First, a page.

It costs governments and companies worldwide over a trillion dollars annually. It can get you arrested. But it can also get you hired.
Hacking is a prevalent part of modern technological society, yet at the academic capital of technology, we reduce the topic to just a few academic settings — several courses taught by Professor Dan Boneh, and one by Professor Bahman Bahmani. When asked about our offerings in this area, Professor Boneh also noted that the CS department is hoping to hire another security professor to expand.
Stanford does, however, invest a lot of money in security through IT Services. The breach of Stanford’s information systems last summer, which was one of the main reasons for implementing two-step authentication, epitomizes the importance of security on campus.
Stanford students are some of the best computer scientists in the world, and their labor while enrolled is relatively cheap. If Stanford hired its own students to fix tech glitches, a positive synergy would ensue: the school could solve web problems cheaply, and students would have practical jobs on campus that make them more employable in the future.
One way to get students involved is to require outside contractors to involve Stanford students in their work. This could take the form of an internship, or even a class.
For simple glitches like those in Explore Courses, this scheme would involve a training about how the back-end of some of these websites are coded, and students would receive projects as glitches occur. This would give students access to the mainframe of sites, so were they to make a mistake, it could have serious consequences for website functionality, but this concern exists for website maintenance employees anyways. And because such a program would be selective, the likelihood of such a mistake would diminish greatly.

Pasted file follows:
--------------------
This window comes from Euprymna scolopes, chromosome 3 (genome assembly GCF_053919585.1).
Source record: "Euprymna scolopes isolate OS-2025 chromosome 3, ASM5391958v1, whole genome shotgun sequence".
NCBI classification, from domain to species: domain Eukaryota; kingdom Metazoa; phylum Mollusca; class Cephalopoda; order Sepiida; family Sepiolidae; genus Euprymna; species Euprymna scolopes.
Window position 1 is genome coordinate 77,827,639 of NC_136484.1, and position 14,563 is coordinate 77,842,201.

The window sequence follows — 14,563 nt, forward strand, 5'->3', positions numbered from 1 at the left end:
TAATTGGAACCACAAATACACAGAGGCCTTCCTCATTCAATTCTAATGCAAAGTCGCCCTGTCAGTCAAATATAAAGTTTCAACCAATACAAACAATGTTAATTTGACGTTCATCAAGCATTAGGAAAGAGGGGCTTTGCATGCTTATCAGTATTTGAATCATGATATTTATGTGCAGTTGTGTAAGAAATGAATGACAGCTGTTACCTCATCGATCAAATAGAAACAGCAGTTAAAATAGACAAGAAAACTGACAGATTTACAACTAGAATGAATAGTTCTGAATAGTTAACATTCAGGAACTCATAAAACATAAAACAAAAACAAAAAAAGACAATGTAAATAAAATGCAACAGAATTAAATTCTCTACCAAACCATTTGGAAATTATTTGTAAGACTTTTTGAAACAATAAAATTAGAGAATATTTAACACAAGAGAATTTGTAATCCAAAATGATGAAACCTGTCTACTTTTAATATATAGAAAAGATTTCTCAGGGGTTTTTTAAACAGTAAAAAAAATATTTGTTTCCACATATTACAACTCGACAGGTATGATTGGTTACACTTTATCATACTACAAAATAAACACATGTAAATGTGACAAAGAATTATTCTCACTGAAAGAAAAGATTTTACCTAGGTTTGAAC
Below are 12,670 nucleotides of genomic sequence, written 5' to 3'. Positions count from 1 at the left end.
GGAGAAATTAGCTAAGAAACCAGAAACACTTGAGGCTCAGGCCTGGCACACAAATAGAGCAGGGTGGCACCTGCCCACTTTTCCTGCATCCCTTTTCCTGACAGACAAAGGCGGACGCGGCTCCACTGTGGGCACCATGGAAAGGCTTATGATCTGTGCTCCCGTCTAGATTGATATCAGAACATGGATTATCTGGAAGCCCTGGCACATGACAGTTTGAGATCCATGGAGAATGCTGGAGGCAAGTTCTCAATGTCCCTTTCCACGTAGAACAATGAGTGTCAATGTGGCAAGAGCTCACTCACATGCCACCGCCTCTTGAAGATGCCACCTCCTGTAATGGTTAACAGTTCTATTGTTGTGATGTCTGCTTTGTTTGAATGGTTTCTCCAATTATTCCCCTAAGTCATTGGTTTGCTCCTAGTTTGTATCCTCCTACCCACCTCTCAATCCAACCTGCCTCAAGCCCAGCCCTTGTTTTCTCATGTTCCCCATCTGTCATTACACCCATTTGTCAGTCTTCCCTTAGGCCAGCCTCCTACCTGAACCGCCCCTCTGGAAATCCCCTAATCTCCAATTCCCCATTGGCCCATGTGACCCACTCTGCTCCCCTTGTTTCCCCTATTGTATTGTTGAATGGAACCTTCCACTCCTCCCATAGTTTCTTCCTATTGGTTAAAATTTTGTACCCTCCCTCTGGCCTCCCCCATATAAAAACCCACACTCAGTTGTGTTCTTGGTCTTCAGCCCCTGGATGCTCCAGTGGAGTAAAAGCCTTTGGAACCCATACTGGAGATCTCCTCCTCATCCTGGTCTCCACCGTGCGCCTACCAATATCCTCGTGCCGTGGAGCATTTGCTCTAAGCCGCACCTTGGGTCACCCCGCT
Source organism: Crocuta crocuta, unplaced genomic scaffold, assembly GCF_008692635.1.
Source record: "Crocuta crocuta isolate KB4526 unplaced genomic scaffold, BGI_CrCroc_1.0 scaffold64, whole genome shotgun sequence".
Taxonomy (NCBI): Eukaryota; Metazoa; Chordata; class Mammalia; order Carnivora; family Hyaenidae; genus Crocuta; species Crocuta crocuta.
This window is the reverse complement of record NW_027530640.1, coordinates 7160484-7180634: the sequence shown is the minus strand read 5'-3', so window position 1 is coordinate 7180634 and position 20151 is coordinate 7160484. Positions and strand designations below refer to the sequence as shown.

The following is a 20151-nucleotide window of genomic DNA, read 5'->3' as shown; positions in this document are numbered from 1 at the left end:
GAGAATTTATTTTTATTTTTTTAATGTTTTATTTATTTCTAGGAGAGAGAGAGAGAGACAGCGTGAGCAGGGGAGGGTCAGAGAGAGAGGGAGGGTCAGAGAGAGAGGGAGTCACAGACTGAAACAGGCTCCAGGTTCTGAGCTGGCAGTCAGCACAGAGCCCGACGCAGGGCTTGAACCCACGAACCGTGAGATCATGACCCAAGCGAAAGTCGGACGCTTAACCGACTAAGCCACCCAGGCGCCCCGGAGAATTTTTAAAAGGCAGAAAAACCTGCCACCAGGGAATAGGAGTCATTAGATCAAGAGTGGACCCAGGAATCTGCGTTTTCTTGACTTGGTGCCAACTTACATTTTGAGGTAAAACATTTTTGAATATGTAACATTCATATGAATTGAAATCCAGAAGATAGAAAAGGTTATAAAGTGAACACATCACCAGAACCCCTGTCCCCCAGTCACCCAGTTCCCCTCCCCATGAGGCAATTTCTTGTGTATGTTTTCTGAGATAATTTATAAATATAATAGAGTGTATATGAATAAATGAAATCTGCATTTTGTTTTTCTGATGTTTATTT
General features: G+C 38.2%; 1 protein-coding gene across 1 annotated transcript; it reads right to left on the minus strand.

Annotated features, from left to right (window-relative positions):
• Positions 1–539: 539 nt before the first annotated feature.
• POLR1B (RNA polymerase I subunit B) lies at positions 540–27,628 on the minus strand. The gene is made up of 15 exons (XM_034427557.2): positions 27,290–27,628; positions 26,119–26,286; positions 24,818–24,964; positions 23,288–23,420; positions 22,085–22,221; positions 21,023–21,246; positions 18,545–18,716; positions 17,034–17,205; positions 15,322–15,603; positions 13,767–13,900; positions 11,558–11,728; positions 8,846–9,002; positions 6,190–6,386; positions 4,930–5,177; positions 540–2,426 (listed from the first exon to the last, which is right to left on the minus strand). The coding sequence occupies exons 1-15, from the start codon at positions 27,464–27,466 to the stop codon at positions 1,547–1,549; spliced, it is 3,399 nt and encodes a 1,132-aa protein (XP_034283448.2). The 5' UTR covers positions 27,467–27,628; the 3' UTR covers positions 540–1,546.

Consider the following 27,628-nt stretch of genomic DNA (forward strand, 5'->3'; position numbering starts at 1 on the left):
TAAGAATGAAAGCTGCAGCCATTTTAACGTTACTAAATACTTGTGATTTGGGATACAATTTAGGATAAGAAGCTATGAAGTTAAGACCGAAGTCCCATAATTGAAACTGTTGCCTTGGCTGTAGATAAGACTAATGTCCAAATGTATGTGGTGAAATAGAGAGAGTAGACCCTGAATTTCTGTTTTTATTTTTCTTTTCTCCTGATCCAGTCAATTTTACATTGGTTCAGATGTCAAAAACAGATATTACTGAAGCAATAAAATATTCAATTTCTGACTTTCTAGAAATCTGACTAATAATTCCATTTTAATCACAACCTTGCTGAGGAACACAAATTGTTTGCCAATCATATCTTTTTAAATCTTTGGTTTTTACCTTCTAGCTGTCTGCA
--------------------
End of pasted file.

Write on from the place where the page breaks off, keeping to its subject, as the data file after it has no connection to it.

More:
For security specific problems, there are always concerns of trust and ensuring that information is not leaked. In the initial implementation of such a policy, the school would have to start students on low-level maintenance, and from which to build a repertoire of privileges. The NSA implements such a system, but it is clear that it is not without some security faults from internal workers (read: Snowden).
There are not many venues for students to legally hack websites, yet it is a skill that security employers seek. In a United Kingdom survey, more than 50 percent of employers would hire hackers to improve their IT security. If Stanford provided an avenue for students to legally break into their system, working with a company that tests for such breaches on an inactive form of the site, student job prospects in IT might increase — an excellent application of the knowledge they’ve learned in the classroom.
By putting the power in student hands, Stanford would also be increasing transparency. Students often know about glitches and errors before anyone else, giving them the ability to identify problems, report them to the university, fix those problems, and get paid for their work. The administration can often seem like an amorphous organization that we have no influence over as students. But putting student accountability and further feedback into the system has the added benefit of creating a more open relationship between students and the technology they use on campus.
Let’s improve our cyber security and the quality of our Stanford web experience. In doing so, we’ll improve student job prospects too.